Sultanahmet Square, Hippodrome
Sultanahmet Square is located on the historical peninsula of Istanbul and is one of the city's most important tourist areas. This square has many historical and tourist attractions, such as the Hagia Sophia, Sultanahmet Mosque, and the Topkapi Palace.
In addition to its historical structures, Sultanahmet Square offers a vibrant atmosphere for tourists with its surrounding streets, restaurants, shops, and hotels. Moreover, important museums like the Archaeology Museums and the Museum of Turkish and Islamic Arts in the vicinity also attract visitors. The square is also conveniently located near other tourist areas in Istanbul. Famous bazaars like the Grand Bazaar and the Spice Bazaar, situated nearby, offer appealing options for visitors who wish to go shopping. Sultanahmet Square holds significant historical and cultural importance in Istanbul. Visitors can experience important insights into history, architecture, and Istanbul's rich cultural heritage in this square.
Furthermore, Sultanahmet Square is home to three ancient obelisks. These obelisks, dating back to the Roman Empire era, carry historical significance. Firstly, Theodosius Obelisk is one of the most prominent obelisks in Sultanahmet Square. Originally made in Egypt during the 15th century BC by Pharaoh Thutmose III, this obelisk was later brought to Istanbul by Roman Emperor Theodosius II. The obelisk, made of granite and standing approximately 20 meters tall, features hieroglyphic inscriptions from Egypt. The second obelisk is known as the Obelisk of Theodosius. Commissioned by Byzantine Emperor Constantine I in the 10th century, this obelisk, although shorter than its original form, suffered damage over time. Made of white marble, the Obelisk of Theodosius stands approximately 25 meters tall and showcases Christian symbols and reliefs. The third obelisk is the Serpent Column, brought from the Temple of Apollo in ancient Delphi. Standing around 8 meters tall, the column depicts three intertwined snakes from their heads. The Serpent Column dates back to the 5th century BC and symbolizes the victory of ancient Greek cities over the Persian Empire. Two serpent heads are missing, while one is exhibited in the nearby Archaeology Museum (on the top floor).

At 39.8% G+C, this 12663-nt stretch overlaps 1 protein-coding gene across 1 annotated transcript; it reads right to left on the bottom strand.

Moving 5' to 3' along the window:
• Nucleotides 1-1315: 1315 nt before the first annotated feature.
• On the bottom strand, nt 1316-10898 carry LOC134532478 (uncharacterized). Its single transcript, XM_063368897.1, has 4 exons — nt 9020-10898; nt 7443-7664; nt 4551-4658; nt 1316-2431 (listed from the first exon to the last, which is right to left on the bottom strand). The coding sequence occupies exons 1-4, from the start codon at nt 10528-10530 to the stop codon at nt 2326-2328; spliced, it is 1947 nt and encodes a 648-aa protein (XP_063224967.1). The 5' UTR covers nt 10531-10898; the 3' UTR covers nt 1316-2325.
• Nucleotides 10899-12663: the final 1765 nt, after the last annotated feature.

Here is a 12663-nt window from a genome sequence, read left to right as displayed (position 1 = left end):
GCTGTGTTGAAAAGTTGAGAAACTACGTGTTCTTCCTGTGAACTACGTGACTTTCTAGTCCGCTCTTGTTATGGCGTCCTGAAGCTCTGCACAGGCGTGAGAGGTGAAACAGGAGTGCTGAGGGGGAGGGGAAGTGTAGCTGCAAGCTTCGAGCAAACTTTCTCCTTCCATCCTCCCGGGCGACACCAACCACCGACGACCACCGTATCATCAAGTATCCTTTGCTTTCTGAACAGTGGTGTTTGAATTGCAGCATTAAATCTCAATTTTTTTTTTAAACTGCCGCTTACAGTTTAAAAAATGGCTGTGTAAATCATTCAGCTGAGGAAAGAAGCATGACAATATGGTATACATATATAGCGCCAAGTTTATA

These three obelisks highlight the historical richness of Sultanahmet Square and the legacy of the Roman Empire era. Visitors can explore the square to see these ancient artifacts and discover their historical significance. It is believed that the Romans placed the obelisks in the center of the Hippodrome to symbolize the power, victories, and imperial authority of the Roman Empire. The height and remarkable designs of the obelisks were meant to visually impact the atmosphere of the Hippodrome, emphasizing the emperors' triumphs and grandeur. At times, they may have also served as navigational aids. However, the most exciting assumption is that during the horse-drawn chariot races held in the Hippodrome, known as "Spina," the contestants would circle the central line, obstructing the spectators' visibility to increase the excitement of the race.
Apart from the chariot races that gave the Hippodrome its name, it was also where imperial celebrations, gladiator fights, religious ceremonies, and commercial activities occurred. Today, Sultanahmet Square hosts various events such as concerts, festivals, artistic and sports activities, and exhibitions.